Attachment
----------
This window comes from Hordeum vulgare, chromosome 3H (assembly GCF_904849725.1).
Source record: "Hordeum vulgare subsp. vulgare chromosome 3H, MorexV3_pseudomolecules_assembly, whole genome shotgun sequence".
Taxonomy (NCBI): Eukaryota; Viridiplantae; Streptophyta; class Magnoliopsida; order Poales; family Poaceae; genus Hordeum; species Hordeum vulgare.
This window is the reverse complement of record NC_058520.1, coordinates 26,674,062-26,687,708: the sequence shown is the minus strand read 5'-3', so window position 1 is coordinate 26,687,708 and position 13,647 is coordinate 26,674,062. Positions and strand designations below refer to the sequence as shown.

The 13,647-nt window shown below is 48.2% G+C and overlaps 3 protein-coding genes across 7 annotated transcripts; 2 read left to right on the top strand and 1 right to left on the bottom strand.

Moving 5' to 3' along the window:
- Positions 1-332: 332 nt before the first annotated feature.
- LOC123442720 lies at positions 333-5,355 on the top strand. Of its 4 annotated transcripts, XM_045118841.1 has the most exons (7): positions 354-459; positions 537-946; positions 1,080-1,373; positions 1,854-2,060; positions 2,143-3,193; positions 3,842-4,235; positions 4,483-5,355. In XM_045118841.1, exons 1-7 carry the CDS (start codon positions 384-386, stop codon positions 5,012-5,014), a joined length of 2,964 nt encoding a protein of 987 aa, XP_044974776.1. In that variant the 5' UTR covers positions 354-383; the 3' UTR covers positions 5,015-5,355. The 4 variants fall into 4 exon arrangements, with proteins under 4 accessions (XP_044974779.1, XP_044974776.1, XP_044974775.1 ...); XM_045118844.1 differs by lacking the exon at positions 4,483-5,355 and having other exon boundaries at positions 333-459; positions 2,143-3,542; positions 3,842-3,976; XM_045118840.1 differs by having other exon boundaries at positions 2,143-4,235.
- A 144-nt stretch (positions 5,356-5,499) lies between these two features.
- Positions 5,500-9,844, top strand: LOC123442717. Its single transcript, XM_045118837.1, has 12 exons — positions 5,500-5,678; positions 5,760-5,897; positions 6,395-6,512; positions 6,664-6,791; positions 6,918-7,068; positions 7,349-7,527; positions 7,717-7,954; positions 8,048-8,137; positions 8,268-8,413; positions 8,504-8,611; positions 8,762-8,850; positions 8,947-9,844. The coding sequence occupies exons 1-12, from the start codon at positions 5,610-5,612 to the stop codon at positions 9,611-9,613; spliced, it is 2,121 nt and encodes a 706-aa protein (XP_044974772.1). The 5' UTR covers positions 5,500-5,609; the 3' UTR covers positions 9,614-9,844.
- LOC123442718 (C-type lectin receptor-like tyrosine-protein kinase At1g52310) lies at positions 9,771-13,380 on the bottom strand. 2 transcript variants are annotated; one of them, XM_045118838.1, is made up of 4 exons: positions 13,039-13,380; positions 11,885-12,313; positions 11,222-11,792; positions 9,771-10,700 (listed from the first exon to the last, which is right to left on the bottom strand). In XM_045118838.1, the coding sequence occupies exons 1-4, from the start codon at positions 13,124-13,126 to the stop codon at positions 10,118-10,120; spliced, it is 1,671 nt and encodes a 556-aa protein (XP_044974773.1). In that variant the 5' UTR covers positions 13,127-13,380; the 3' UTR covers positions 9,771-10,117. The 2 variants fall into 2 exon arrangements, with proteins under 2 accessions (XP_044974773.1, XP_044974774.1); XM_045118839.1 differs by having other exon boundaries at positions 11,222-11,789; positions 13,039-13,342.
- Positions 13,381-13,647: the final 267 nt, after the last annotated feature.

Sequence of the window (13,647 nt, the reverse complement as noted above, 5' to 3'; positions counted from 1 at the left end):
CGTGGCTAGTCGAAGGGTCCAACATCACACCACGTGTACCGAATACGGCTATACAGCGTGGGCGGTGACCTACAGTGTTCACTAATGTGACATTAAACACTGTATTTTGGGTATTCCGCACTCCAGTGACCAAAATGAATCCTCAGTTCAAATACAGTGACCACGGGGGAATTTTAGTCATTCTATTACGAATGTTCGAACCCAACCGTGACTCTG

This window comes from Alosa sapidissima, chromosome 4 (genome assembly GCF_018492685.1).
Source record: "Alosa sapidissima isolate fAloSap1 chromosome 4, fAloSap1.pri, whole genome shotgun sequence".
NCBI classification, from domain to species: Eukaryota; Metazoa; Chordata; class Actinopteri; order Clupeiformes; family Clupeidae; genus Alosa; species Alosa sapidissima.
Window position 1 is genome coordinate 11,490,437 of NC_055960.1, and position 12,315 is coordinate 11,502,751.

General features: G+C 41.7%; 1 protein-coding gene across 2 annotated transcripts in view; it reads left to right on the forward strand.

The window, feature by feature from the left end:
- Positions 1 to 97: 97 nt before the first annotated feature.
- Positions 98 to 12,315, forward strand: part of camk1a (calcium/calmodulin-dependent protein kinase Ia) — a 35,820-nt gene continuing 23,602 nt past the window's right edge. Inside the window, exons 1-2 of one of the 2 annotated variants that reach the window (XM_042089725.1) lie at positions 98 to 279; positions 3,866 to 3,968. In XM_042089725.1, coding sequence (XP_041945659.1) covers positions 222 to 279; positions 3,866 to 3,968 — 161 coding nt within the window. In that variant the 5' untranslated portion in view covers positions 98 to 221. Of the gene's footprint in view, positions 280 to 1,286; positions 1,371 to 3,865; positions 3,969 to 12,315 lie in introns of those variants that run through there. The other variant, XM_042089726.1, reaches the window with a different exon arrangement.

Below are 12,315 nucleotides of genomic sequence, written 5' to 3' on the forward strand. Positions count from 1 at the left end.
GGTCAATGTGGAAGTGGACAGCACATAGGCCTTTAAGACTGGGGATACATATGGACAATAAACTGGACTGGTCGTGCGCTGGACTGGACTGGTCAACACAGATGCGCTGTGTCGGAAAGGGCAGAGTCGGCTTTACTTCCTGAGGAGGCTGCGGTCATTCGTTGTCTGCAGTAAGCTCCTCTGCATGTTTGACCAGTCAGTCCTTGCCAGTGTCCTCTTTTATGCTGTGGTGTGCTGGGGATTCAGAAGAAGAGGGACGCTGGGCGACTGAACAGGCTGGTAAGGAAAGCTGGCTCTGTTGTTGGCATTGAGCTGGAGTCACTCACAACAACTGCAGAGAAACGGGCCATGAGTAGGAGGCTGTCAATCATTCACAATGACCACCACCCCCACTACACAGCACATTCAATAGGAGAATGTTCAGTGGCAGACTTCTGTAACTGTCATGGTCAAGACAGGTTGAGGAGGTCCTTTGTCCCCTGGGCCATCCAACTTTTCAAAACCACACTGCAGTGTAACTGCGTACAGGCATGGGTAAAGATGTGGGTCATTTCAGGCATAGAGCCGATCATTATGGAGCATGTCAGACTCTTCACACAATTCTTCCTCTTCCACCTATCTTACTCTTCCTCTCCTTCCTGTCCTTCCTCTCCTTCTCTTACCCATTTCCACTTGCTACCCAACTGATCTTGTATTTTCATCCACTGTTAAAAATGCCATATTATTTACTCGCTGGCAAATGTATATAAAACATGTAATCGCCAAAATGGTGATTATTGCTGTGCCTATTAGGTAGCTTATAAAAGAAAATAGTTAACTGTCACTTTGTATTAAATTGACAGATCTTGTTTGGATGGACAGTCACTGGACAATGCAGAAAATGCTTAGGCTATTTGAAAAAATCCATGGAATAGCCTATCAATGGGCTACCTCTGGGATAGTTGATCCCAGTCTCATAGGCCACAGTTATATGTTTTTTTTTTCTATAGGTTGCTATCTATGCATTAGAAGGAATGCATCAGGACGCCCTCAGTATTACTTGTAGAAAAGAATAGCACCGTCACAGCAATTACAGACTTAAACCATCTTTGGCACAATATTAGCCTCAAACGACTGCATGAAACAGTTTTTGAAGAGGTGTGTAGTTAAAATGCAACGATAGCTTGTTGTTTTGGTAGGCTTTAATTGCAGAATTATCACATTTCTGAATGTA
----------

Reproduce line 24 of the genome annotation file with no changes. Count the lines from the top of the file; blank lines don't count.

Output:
GGTCAATGTGGAAGTGGACAGCACATAGGCCTTTAAGACTGGGGATACATATGGACAATAAACTGGACTGGTCGTGCGCTGGACTGGACTGGTCAACACAGATGCGCTGTGTCGGAAAGGGCAGAGTCGGCTTTACTTCCTGAGGAGGCTGCGGTCATTCGTTGTCTGCAGTAAGCTCCTCTGCATGTTTGACCAGTCAGTCCTTGCCAGTGTCCTCTTTTATGCTGTGGTGTGCTGGGGATTCAGAAGAAGAGGGACGCTGGGCGACTGAACAGGCTGGTAAGGAAAGCTGGCTCTGTTGTTGGCATTGAGCTGGAGTCACTCACAACAACTGCAGAGAAACGGGCCATGAGTAGGAGGCTGTCAATCATTCACAATGACCACCACCCCCACTACACAGCACATTCAATAGGAGAATGTTCAGTGGCAGACTTCTGTAACTGTCATGGTCAAGACAGGTTGAGGAGGTCCTTTGTCCCCTGGGCCATCCAACTTTTCAAAACCACACTGCAGTGTAACTGCGTACAGGCATGGGTAAAGATGTGGGTCATTTCAGGCATAGAGCCGATCATTATGGAGCATGTCAGACTCTTCACACAATTCTTCCTCTTCCACCTATCTTACTCTTCCTCTCCTTCCTGTCCTTCCTCTCCTTCTCTTACCCATTTCCACTTGCTACCCAACTGATCTTGTATTTTCATCCACTGTTAAAAATGCCATATTATTTACTCGCTGGCAAATGTATATAAAACATGTAATCGCCAAAATGGTGATTATTGCTGTGCCTATTAGGTAGCTTATAAAAGAAAATAGTTAACTGTCACTTTGTATTAAATTGACAGATCTTGTTTGGATGGACAGTCACTGGACAATGCAGAAAATGCTTAGGCTATTTGAAAAAATCCATGGAATAGCCTATCAATGGGCTACCTCTGGGATAGTTGATCCCAGTCTCATAGGCCACAGTTATATGTTTTTTTTTTCTATAGGTTGCTATCTATGCATTAGAAGGAATGCATCAGGACGCCCTCAGTATTACTTGTAGAAAAGAATAGCACCGTCACAGCAATTACAGACTTAAACCATCTTTGGCACAATATTAGCCTCAAACGACTGCATGAAACAGTTTTTGAAGAGGTGTGTAGTTAAAATGCAACGATAGCTTGTTGTTTTGGTAGGCTTTAATTGCAGAATTATCACATTTCTGAATGTA